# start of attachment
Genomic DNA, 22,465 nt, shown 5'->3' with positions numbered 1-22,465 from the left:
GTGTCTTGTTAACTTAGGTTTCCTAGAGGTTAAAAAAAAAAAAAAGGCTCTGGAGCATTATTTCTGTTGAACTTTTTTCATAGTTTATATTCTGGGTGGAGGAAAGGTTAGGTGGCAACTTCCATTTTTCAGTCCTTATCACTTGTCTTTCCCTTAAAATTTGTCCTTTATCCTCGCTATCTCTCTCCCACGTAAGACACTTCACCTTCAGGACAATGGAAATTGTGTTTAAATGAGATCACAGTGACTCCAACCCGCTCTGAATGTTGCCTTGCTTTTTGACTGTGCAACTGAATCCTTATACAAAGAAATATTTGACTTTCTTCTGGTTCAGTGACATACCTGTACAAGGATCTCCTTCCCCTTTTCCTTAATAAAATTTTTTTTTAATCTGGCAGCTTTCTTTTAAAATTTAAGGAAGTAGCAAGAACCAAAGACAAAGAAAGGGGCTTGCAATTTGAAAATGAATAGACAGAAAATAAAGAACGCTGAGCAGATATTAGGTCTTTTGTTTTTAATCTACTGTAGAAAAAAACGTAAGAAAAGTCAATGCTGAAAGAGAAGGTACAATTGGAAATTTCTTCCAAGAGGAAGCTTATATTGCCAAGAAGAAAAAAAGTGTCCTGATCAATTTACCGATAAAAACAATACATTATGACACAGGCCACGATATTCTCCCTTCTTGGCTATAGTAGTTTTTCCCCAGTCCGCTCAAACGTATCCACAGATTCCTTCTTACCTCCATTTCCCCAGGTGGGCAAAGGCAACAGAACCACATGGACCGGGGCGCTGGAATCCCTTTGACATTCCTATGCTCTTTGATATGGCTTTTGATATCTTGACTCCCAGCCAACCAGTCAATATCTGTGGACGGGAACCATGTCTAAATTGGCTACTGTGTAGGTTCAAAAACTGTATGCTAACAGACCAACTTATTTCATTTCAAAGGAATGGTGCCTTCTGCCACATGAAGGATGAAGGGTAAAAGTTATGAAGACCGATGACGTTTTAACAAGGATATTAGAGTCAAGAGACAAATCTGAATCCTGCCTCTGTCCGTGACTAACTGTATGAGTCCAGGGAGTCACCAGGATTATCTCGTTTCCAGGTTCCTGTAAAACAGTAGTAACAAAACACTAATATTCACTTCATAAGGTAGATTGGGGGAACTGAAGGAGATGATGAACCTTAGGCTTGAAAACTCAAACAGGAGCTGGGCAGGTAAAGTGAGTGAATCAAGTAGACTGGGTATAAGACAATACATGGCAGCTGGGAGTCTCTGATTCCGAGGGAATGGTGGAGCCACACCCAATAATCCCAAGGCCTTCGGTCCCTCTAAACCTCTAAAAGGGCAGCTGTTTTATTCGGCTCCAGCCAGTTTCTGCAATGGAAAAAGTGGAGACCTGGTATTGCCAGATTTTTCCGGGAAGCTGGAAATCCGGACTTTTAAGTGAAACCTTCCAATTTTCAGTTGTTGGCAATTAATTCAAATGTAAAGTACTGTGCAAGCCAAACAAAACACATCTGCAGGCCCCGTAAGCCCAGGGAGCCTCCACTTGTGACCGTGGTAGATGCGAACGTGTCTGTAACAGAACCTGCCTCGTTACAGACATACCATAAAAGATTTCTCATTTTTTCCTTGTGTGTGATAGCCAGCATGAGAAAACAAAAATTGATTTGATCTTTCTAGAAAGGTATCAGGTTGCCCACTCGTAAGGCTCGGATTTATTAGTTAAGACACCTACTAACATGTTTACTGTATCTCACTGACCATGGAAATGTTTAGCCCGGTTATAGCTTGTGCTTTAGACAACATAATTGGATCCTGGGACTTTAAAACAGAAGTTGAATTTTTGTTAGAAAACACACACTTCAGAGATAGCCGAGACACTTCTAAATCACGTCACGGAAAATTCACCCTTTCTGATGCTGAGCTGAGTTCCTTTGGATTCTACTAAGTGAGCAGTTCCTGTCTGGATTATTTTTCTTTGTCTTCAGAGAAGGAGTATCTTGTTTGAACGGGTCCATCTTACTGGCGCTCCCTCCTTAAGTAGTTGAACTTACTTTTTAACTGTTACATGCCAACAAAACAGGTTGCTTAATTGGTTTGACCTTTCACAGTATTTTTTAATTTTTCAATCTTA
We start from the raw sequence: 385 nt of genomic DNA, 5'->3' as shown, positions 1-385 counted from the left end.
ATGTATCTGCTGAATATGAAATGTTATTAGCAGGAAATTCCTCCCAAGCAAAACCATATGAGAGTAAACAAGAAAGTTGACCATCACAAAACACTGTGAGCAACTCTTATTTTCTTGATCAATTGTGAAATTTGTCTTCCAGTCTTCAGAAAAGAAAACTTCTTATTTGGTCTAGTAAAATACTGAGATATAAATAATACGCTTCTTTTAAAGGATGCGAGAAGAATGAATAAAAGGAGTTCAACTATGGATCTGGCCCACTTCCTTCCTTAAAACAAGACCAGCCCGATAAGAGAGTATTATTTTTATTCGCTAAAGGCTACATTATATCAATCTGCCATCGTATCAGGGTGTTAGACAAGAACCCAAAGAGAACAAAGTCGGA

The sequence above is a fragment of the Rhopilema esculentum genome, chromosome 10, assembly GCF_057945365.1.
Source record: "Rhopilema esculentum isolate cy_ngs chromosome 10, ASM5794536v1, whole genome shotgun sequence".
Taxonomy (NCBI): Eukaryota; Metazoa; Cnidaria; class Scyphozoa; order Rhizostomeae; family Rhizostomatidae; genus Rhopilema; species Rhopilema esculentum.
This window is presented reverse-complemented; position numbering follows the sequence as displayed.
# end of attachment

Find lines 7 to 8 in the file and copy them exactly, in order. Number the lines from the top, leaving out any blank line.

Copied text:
Taxonomy (NCBI): Eukaryota; Metazoa; Cnidaria; class Scyphozoa; order Rhizostomeae; family Rhizostomatidae; genus Rhopilema; species Rhopilema esculentum.
This window is presented reverse-complemented; position numbering follows the sequence as displayed.